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OK! I went out and bout the Radio Shack sound meter. I took measurements with the Audyssey with C-weighting on and off, then the RS meter with the calibration file enabled with the fronts set to small (crossover 80 Hz) and again with the fronts set to large. Remember, I have no subwoofer.

The RS meter is still showing the big hump at 42 Hz, within 3 dB of the output in the 100-300 Hz range.

So this raises lots of questions:

What's up with the 40Hz hump? Why is output in the 100-300 Hz range so low? Why is there a huge rise from 3000-8000 Hz and such a large dropoff afterwards?

I will admit I am using the headphone and mic port on a laptop, but I did do the sound card calibration.
If the laptop alowes you to change the mic input to a line input then your good to go. also you must load the calabration file for the RS meter, have you done this also?
 

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Believe what you will but the facts are you have to use a mic that has a calabration file asociated with it. You can make a file but you must have the mic's frequency graph from the manufacturer and most do not suply that. Even John who is the maker of REW states this very clearly in the user files for REW.
I agree if your using an EQ you want the actual freq response for your room so you can make changes to the proper values.

However, lot of folks want before and after comparisons to changes they make.
If you have a peak, you have a peak. If you have a dip you have a dip. For some like me, it doesn't matter if the Mic is a little off. The actual freq is not what I'm after. Its the changes between location, treatments, etc..
As long as the Mic your using is consistent and predictable you can use REW with ANY decent pro audio mic and get good results.

For example, I have used my HK calibration mic and my AKG D880.
Even though the freq response and SPL's differ between those 2 mics (all things being equal) the SPL curve is very similar.
Both show the same thing. a nasty peak round 80Hz.
I can use that data pretty effectively as is.

But, if i had BFD and needed to address certain eq values, then YES I agree you'd need the mic calibrated with a specific file.

Test,
 

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Ahhh but the mic its self could be reading wrong and give you peaks or dips where their is not.
 

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Ahhh but the mic its self could be reading wrong and give you peaks or dips where their is not.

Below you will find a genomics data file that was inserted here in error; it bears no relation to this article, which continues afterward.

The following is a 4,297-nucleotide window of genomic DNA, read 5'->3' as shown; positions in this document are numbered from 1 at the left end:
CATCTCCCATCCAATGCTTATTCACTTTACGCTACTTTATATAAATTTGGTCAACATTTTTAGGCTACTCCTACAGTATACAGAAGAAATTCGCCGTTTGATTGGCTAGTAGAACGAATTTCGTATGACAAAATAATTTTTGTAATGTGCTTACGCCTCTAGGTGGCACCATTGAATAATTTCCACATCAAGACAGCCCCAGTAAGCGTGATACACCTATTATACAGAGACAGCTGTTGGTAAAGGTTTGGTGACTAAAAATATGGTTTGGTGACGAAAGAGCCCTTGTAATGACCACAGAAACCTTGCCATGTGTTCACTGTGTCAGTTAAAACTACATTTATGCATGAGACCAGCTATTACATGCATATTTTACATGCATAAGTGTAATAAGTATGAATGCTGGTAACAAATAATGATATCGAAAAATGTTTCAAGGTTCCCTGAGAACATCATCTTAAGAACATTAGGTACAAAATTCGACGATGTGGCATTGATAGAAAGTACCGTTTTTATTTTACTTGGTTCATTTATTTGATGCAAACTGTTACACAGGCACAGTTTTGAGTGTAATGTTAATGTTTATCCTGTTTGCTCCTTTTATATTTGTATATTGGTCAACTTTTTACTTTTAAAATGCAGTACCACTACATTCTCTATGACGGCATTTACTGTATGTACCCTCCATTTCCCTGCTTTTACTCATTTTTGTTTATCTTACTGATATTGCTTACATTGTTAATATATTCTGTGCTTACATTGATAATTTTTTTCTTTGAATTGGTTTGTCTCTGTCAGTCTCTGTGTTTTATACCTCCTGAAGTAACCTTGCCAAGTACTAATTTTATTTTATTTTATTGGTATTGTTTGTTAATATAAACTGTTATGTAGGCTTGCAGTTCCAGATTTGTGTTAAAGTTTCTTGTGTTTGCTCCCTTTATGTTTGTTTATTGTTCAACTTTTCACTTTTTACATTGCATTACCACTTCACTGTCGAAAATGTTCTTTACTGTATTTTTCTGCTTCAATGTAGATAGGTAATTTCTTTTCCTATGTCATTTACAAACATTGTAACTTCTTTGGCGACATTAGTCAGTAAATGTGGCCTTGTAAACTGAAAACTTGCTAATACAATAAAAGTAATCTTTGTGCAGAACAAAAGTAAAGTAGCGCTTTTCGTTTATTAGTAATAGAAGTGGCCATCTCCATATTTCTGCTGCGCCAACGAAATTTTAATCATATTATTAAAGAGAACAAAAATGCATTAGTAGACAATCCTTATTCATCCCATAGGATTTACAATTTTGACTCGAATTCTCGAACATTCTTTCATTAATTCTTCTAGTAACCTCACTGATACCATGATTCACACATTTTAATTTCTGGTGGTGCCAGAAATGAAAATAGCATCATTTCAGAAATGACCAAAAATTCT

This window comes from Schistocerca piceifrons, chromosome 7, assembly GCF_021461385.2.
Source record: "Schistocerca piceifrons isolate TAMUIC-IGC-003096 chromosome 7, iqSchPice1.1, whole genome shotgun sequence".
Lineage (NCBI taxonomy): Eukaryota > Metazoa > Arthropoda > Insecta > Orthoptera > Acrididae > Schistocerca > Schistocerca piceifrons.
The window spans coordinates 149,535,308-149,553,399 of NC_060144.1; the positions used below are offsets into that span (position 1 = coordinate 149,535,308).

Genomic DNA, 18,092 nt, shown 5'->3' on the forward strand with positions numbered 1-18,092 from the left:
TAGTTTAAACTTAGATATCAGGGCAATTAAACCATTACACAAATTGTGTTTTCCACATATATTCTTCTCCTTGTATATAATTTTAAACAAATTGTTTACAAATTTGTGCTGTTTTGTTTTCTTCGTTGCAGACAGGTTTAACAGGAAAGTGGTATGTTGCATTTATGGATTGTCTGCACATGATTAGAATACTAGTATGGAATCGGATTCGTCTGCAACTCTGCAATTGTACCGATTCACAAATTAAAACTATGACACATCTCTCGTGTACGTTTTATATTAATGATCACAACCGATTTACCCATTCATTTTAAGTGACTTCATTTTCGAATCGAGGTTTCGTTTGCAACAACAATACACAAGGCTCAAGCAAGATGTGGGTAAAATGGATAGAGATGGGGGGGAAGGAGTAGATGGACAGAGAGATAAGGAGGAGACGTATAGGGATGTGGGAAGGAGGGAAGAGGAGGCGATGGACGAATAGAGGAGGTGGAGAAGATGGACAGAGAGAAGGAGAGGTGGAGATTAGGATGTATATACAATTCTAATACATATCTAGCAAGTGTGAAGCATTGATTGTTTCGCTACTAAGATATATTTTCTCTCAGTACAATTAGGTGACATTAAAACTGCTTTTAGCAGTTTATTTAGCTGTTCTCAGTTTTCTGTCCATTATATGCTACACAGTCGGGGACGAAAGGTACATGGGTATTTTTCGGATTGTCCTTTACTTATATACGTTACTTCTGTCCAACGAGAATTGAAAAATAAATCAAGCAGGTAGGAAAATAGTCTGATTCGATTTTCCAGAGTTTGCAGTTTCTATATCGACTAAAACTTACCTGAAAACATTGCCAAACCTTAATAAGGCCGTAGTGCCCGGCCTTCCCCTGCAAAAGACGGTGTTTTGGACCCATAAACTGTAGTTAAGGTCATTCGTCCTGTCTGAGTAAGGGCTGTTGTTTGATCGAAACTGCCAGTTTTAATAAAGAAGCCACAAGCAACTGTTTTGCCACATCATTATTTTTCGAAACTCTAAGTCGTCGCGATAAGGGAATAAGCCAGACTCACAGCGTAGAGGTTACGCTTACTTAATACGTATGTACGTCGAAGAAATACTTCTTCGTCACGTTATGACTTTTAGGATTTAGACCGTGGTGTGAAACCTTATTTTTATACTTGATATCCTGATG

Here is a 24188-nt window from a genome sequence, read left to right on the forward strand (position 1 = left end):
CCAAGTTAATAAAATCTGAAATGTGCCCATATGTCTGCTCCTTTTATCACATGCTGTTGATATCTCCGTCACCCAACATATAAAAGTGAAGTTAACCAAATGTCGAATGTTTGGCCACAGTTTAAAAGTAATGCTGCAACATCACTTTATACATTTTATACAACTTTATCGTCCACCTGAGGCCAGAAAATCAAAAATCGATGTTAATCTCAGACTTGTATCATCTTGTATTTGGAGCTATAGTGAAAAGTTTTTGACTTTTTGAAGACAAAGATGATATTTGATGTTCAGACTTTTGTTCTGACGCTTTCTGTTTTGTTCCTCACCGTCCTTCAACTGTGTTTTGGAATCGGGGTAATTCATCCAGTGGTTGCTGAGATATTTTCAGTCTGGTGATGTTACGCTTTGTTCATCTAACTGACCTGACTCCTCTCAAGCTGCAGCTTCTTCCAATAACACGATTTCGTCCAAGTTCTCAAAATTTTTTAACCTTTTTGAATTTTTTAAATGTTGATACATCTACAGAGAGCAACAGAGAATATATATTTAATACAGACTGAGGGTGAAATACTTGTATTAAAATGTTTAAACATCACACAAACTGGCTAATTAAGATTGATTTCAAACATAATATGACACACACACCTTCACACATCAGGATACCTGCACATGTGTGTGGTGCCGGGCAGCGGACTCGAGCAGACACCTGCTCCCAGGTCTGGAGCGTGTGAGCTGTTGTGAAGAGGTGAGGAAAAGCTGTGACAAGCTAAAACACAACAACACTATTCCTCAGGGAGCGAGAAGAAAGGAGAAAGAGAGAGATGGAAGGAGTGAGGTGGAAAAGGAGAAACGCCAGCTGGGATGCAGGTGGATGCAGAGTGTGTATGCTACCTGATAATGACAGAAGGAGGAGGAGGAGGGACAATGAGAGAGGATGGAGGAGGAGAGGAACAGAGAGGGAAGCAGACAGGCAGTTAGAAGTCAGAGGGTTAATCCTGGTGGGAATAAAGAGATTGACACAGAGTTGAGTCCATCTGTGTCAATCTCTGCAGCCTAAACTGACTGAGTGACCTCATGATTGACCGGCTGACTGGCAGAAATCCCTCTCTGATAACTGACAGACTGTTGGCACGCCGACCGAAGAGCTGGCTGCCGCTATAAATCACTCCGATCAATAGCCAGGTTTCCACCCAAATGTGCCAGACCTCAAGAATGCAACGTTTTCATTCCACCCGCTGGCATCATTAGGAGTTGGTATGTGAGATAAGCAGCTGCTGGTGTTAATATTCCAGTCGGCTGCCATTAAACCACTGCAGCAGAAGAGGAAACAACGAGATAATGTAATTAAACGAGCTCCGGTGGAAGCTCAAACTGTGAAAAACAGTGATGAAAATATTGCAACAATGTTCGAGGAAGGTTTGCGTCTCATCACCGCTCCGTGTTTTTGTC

Ok tony.

I don't want to hi-jack the OP's thread too much so I'll leave it at this:

Your right, maybe the dip is at 76Hz instead of 80Hz. I can't imagine a good quality mic showing dips or peaks where there really aren't any.
Maybe an AVR calibration mic would. Or a cheap radio shack unbalanced 1/4 inch.
If all you want to see is a broad brush Peak/Dip, general overall response I don't see any issues with using a decent Mic with a generic calibration file.

OF COURSE it would be better to go out and buy the "approved" and "calibrated" mics but not everyone can do that and not everyone actually needs that kind of accuracy.

I guess it's up to each person and their objective.
REW has helped my setup considerably.
If someone had told me that REW would useless with out the mentioned calibrated mics I never would have tried.
That would have been a bad thing.
I never would have began to learn and my setup would not sound as it does today. Which is pretty good given my limited equipment.

Test,
 

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Discussion Starter #19
OK this thread took a weird turn ;)

I built the sub and have a few new graphs. I did some open-air measurements and the response looks identical to the model, which is great. I did one on-axis and one from 90 degrees off out of curiosity. That's of course what you see up top.

Then I did a 10-200 sweep with the laptop output plugged right into the sub. That's the dark red.

Then I hooked it up through the receiver, set it to sub on fronts small and did one 10-20k sweep with the sub turned on and another with it switched off.

sub in room open air.jpg

Then I did another sweeps. I left the "sub turned off, fronts small" and "sub turned on, 80 Hz xover" graphs up. Then I turned the sub off and set the fronts to large and did another. Huge difference from 45 to around 100, but I'm still seeing that huge peak at 42. I guess it doesn't matter because I will be running fronts as small but it's still curious.

sub on vs off no xover.jpg

Any comments about the current working (lime green) trace? Looks like low response in the 150-350 range and a couple of peaks (1500 and 6000).
 

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Discussion Starter #20
Also, quick Q: I'm using the RS SPL meter set to A-weighting, the RS calibration file, and "C-weighted" unchecked in REW. Is this correct?